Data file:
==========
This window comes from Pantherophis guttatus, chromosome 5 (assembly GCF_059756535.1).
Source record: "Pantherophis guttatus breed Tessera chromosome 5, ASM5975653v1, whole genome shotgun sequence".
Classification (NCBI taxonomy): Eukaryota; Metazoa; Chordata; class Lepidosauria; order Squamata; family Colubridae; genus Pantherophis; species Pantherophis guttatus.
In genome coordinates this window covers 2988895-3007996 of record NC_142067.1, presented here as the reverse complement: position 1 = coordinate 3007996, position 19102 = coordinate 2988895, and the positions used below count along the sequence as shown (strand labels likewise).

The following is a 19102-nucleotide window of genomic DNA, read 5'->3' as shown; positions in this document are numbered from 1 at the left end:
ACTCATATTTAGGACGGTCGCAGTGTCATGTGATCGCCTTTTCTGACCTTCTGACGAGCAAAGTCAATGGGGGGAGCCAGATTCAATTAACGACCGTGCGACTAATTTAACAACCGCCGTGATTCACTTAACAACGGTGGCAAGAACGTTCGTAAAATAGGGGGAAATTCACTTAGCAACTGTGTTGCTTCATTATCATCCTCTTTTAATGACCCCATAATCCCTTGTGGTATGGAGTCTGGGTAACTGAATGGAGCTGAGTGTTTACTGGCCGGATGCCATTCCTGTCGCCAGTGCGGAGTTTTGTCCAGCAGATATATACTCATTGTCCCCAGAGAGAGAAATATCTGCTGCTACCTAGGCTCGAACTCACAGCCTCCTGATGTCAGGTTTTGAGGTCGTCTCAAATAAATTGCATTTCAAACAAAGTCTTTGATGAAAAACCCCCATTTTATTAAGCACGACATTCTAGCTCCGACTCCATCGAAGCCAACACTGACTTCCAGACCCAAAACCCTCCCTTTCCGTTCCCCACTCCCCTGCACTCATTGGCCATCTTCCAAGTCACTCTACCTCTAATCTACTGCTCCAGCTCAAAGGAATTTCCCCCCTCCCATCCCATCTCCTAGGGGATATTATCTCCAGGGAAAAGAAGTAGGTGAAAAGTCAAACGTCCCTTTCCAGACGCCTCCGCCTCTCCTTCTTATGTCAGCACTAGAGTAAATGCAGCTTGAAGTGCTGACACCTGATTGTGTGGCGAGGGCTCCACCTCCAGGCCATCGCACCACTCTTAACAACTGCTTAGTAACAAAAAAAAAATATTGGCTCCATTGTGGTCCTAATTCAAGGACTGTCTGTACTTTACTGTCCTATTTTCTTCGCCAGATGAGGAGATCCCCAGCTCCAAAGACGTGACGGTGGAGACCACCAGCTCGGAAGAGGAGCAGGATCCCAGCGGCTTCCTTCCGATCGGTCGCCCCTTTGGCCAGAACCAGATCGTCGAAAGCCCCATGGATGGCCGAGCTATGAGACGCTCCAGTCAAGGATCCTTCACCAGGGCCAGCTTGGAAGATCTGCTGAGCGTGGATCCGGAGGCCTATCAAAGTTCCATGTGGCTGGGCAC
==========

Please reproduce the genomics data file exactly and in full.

This window comes from Pantherophis guttatus, chromosome 5 (assembly GCF_059756535.1).
Source record: "Pantherophis guttatus breed Tessera chromosome 5, ASM5975653v1, whole genome shotgun sequence".
Classification (NCBI taxonomy): Eukaryota; Metazoa; Chordata; class Lepidosauria; order Squamata; family Colubridae; genus Pantherophis; species Pantherophis guttatus.
In genome coordinates this window covers 2988895-3007996 of record NC_142067.1, presented here as the reverse complement: position 1 = coordinate 3007996, position 19102 = coordinate 2988895, and the positions used below count along the sequence as shown (strand labels likewise).

The following is a 19102-nucleotide window of genomic DNA, read 5'->3' as shown; positions in this document are numbered from 1 at the left end:
ACTCATATTTAGGACGGTCGCAGTGTCATGTGATCGCCTTTTCTGACCTTCTGACGAGCAAAGTCAATGGGGGGAGCCAGATTCAATTAACGACCGTGCGACTAATTTAACAACCGCCGTGATTCACTTAACAACGGTGGCAAGAACGTTCGTAAAATAGGGGGAAATTCACTTAGCAACTGTGTTGCTTCATTATCATCCTCTTTTAATGACCCCATAATCCCTTGTGGTATGGAGTCTGGGTAACTGAATGGAGCTGAGTGTTTACTGGCCGGATGCCATTCCTGTCGCCAGTGCGGAGTTTTGTCCAGCAGATATATACTCATTGTCCCCAGAGAGAGAAATATCTGCTGCTACCTAGGCTCGAACTCACAGCCTCCTGATGTCAGGTTTTGAGGTCGTCTCAAATAAATTGCATTTCAAACAAAGTCTTTGATGAAAAACCCCCATTTTATTAAGCACGACATTCTAGCTCCGACTCCATCGAAGCCAACACTGACTTCCAGACCCAAAACCCTCCCTTTCCGTTCCCCACTCCCCTGCACTCATTGGCCATCTTCCAAGTCACTCTACCTCTAATCTACTGCTCCAGCTCAAAGGAATTTCCCCCCTCCCATCCCATCTCCTAGGGGATATTATCTCCAGGGAAAAGAAGTAGGTGAAAAGTCAAACGTCCCTTTCCAGACGCCTCCGCCTCTCCTTCTTATGTCAGCACTAGAGTAAATGCAGCTTGAAGTGCTGACACCTGATTGTGTGGCGAGGGCTCCACCTCCAGGCCATCGCACCACTCTTAACAACTGCTTAGTAACAAAAAAAAAATATTGGCTCCATTGTGGTCCTAATTCAAGGACTGTCTGTACTTTACTGTCCTATTTTCTTCGCCAGATGAGGAGATCCCCAGCTCCAAAGACGTGACGGTGGAGACCACCAGCTCGGAAGAGGAGCAGGATCCCAGCGGCTTCCTTCCGATCGGTCGCCCCTTTGGCCAGAACCAGATCGTCGAAAGCCCCATGGATGGCCGAGCTATGAGACGCTCCAGTCAAGGATCCTTCACCAGGGCCAGCTTGGAAGATCTGCTGAGCGTGGATCCGGAGGCCTATCAAAGTTCCATGTGGCTGGGCAC